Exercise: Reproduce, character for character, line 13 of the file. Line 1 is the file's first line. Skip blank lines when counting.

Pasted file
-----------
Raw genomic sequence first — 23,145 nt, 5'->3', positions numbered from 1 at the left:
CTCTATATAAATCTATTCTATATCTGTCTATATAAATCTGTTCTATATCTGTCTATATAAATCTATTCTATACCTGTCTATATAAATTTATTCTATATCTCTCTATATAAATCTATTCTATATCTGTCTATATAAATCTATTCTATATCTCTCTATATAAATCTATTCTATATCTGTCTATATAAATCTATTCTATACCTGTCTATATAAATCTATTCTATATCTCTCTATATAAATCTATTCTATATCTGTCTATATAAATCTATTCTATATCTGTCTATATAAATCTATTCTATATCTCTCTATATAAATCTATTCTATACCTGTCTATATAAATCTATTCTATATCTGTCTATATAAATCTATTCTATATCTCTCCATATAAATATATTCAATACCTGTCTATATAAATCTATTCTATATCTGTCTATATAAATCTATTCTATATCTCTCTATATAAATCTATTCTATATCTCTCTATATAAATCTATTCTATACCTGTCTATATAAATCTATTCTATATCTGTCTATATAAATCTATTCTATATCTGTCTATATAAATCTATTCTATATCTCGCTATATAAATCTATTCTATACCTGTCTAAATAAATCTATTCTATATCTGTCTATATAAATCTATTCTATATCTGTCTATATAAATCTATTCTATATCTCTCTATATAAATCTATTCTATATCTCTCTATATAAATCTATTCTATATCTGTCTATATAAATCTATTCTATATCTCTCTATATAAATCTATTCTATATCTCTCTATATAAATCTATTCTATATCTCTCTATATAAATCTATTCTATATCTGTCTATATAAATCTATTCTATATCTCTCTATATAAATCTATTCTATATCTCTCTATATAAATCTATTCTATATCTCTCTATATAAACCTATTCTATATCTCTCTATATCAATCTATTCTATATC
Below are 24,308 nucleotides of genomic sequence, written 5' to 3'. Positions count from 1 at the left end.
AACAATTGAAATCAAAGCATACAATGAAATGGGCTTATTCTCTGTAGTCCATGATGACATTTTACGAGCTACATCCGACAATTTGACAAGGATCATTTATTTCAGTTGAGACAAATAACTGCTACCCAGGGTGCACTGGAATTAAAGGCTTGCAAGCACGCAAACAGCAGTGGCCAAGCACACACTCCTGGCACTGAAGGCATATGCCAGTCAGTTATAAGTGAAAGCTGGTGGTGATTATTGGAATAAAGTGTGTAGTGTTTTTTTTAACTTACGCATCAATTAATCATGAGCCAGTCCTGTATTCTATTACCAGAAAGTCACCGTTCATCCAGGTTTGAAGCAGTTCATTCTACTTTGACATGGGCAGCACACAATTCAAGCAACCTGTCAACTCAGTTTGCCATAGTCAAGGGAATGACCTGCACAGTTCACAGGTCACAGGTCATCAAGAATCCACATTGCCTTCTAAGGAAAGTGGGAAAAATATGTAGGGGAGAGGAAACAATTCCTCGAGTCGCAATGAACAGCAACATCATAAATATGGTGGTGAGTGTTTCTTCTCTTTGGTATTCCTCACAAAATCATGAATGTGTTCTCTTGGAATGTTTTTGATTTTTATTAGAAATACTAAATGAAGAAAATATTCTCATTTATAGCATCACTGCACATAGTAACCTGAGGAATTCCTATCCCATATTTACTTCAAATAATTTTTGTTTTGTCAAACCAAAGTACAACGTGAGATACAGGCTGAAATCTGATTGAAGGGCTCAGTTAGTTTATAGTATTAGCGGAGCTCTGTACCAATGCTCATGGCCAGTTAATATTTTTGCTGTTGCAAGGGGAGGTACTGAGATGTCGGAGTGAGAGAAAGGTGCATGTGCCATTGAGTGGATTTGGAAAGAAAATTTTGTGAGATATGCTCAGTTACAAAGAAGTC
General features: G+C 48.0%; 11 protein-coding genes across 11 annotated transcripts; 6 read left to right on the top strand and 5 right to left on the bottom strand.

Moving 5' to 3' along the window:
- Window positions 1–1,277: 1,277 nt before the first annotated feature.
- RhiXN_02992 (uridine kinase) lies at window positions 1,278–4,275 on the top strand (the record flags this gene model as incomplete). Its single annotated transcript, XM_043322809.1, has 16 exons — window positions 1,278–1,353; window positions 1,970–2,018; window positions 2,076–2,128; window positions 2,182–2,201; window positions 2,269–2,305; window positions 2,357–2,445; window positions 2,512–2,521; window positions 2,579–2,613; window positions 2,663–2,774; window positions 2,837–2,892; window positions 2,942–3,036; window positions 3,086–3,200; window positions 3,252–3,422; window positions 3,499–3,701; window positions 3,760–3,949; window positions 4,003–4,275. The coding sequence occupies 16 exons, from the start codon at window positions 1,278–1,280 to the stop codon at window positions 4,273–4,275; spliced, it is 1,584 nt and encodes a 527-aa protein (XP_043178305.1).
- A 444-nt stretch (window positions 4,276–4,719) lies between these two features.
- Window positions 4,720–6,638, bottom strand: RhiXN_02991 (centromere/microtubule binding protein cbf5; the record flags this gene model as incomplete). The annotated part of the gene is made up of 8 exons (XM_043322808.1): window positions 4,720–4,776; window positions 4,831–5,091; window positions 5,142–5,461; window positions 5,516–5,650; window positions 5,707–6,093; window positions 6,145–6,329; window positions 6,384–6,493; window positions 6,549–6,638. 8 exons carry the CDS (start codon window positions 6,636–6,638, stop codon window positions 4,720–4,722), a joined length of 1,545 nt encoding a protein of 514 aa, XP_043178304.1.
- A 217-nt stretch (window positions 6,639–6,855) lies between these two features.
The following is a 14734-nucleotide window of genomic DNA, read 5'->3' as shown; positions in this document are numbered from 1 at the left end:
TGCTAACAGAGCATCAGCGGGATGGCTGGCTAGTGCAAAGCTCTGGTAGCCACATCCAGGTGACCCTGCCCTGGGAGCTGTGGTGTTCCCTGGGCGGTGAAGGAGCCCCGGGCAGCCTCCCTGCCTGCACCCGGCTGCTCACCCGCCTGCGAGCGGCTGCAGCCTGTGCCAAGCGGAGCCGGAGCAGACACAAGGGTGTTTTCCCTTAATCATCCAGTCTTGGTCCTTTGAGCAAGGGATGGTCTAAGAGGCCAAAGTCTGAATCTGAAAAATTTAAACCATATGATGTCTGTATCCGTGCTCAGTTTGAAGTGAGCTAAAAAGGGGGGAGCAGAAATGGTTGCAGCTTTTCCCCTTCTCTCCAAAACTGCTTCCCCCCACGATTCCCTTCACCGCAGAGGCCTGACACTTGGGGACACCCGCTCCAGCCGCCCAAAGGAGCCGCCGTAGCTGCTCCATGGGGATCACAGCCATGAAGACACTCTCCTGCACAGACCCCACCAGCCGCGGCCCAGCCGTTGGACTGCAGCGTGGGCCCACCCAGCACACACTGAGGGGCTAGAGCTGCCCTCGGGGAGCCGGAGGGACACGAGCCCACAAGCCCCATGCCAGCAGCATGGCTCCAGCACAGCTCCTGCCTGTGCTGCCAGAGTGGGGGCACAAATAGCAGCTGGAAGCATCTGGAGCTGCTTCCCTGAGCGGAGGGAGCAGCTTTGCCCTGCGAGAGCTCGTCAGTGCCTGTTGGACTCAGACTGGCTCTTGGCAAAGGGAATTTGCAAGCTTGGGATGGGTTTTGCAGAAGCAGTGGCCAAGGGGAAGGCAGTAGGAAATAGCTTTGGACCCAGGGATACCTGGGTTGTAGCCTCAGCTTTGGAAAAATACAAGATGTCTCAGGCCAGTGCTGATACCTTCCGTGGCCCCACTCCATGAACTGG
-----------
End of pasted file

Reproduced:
TGCTAACAGAGCATCAGCGGGATGGCTGGCTAGTGCAAAGCTCTGGTAGCCACATCCAGGTGACCCTGCCCTGGGAGCTGTGGTGTTCCCTGGGCGGTGAAGGAGCCCCGGGCAGCCTCCCTGCCTGCACCCGGCTGCTCACCCGCCTGCGAGCGGCTGCAGCCTGTGCCAAGCGGAGCCGGAGCAGACACAAGGGTGTTTTCCCTTAATCATCCAGTCTTGGTCCTTTGAGCAAGGGATGGTCTAAGAGGCCAAAGTCTGAATCTGAAAAATTTAAACCATATGATGTCTGTATCCGTGCTCAGTTTGAAGTGAGCTAAAAAGGGGGGAGCAGAAATGGTTGCAGCTTTTCCCCTTCTCTCCAAAACTGCTTCCCCCCACGATTCCCTTCACCGCAGAGGCCTGACACTTGGGGACACCCGCTCCAGCCGCCCAAAGGAGCCGCCGTAGCTGCTCCATGGGGATCACAGCCATGAAGACACTCTCCTGCACAGACCCCACCAGCCGCGGCCCAGCCGTTGGACTGCAGCGTGGGCCCACCCAGCACACACTGAGGGGCTAGAGCTGCCCTCGGGGAGCCGGAGGGACACGAGCCCACAAGCCCCATGCCAGCAGCATGGCTCCAGCACAGCTCCTGCCTGTGCTGCCAGAGTGGGGGCACAAATAGCAGCTGGAAGCATCTGGAGCTGCTTCCCTGAGCGGAGGGAGCAGCTTTGCCCTGCGAGAGCTCGTCAGTGCCTGTTGGACTCAGACTGGCTCTTGGCAAAGGGAATTTGCAAGCTTGGGATGGGTTTTGCAGAAGCAGTGGCCAAGGGGAAGGCAGTAGGAAATAGCTTTGGACCCAGGGATACCTGGGTTGTAGCCTCAGCTTTGGAAAAATACAAGATGTCTCAGGCCAGTGCTGATACCTTCCGTGGCCCCACTCCATGAACTGG